Scott Frost ramps up the pressure with his second season

Scott Frost answers a question during the football press conference at Memorial Stadium on Monday, Aug. 26, 2019, in Lincoln, Nebraska.

Go back 15 years to the summer of 2004 and try to tell anyone that would listen what would happen to Nebraska football in the 2010s.

Try to tell fans that Frank Solich wouldn’t be the last coach to get fired after losing three games in his final season. Or that a playoff would finally determine college football’s champion, and the Huskers, who had only won less than nine games in a season once in the past 35 years, would never come close to consideration in any of its first five seasons. 

On a larger scale, try explaining how Nebraska would move to the Big Ten Conference and eventually avoid being in the same division as Ohio State, Michigan, Michigan State and Penn State but still only reach one conference championship game. 

A lot has changed over the past decade of college football with Nebraska tending toward mediocrity. 

The Huskers ended the first decade of the new millennium with a similar note of promise, going 10-4 in Bo Pelini’s second season and coming within one second of defeating No. 3 Texas for the Big 12 Championship behind one of the greatest individual defensive seasons in the sport’s history by Ndomukong Suh. 

Nearly everything that followed was a complete trainwreck. 

The 2010s brought numerous blowouts at the hands of Wisconsin, Ohio State and Michigan. The amount of wins over ranked opponents since joining the Big Ten can be counted on one hand (five).

The program is currently on its third head coach of the decade, and finished 4-8 in back-to-back seasons for the first time since 1960 and 1961.

Yet still, the Huskers enter the final season of a forgetful decade ranked No. 24 in the preseason media poll and a popular pick to win the division for the first time in its current alignment. 

There are a variety of reasons people are excited about the upcoming season of Nebraska football.

For some, it’s the improvement seen on the field by Nebraska over the latter half of last season. For others, it’s the proven offensive combination of Adrian Martinez and JD Spielman, along with newcomer Wan’Dale Robinson and an increased role for Maurice Washington.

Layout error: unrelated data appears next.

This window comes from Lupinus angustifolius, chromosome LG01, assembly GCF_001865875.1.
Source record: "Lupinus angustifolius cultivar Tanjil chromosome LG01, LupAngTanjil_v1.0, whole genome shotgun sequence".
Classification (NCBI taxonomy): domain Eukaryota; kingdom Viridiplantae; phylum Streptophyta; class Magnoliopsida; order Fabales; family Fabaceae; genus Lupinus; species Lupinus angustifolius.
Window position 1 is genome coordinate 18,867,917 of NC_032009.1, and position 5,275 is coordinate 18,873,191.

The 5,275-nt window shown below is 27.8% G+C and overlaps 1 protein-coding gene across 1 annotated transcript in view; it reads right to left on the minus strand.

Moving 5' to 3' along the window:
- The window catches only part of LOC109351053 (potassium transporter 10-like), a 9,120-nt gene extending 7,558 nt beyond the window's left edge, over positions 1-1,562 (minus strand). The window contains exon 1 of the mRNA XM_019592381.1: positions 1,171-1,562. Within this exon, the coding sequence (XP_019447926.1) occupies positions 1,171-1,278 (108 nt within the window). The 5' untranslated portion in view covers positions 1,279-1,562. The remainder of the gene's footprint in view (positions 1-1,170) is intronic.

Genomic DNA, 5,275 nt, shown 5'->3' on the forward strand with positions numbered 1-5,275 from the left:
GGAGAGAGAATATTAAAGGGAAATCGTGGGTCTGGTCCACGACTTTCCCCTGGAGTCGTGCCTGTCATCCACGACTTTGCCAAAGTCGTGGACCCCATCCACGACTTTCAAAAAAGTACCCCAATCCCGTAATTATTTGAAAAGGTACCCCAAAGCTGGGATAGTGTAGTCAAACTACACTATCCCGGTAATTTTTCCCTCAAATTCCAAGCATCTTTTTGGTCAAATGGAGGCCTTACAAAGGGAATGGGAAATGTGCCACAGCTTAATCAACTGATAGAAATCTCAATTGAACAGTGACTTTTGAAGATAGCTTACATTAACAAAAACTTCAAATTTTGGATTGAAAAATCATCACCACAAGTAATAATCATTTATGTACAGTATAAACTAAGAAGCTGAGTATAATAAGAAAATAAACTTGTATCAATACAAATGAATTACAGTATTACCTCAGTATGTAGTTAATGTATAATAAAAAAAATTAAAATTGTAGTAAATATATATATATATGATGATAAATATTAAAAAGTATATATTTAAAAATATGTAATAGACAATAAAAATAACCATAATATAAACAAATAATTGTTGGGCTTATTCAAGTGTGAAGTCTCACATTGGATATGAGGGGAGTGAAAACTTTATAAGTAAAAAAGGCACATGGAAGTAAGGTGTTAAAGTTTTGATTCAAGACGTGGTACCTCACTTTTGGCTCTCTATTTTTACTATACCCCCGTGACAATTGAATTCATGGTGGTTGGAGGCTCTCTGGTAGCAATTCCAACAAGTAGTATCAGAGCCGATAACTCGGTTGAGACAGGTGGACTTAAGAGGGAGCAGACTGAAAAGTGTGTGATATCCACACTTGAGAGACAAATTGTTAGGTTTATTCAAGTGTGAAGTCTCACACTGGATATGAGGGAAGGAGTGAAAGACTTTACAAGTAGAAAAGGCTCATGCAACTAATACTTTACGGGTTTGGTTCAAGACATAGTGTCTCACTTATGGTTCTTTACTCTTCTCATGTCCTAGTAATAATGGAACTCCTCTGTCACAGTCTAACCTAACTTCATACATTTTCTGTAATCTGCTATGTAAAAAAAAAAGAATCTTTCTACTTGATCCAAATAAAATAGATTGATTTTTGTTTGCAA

On a national scale, expectations were raised in part due to a schedule that features the most challenging games at home, along with Maryland and Indiana replacing last year’s east division crossover games against Michigan and Michigan State. Others have noted the significant jump Scott Frost’s previous team, UCF, took in year two, going from 6-7 to 13-0.

The second-year jump has been real for every Nebraska coach since the Bob Devaney era, with every coach winning nine or more games in their second year at the helm. 

Despite all signs pointing to a significant improvement this year, it still seems unlikely that Nebraska is quite ready to compete for a playoff spot yet. That’s something that has proven far more challenging for coaches and programs across the country. 

The potential is there for this program to continue building upon a promising foundation. 

Unlike the situation 10 years prior, there isn’t a conference change looming, nor will there likely be a complete overhaul of nearly every administrative role from athletic director to chancellor anytime soon. 

A decade of volatility appears to have finally transformed into a foundation of stability that could help Nebraska’s brand and reputation grow continuously in the 2020s. It’s impossible to predict the future, but it appears that most of the changes in the future will be tweaks or upgrades in areas such as facilities, not complete overhauls.  

As Nebraska prepares to kick off the 2019 season, take a moment to relish the current state of this program. Expectations have risen, but not yet to a “playoff-or-bust” level like they could be in the near future. 

Embrace the continuity of the coaching staff, as well as a depth chart that features 15 returning starters from last season. Most importantly, enjoy a program that finally appears ready to legitimately contend with its peers. 

When looking back at the previous nine years of this decade, there are plenty more low points to pick out than signature moments. If Nebraska can execute on the field with the same discipline and improvement they’ve shown in the offseason, the fans might have a fond memory of the 2010s after all.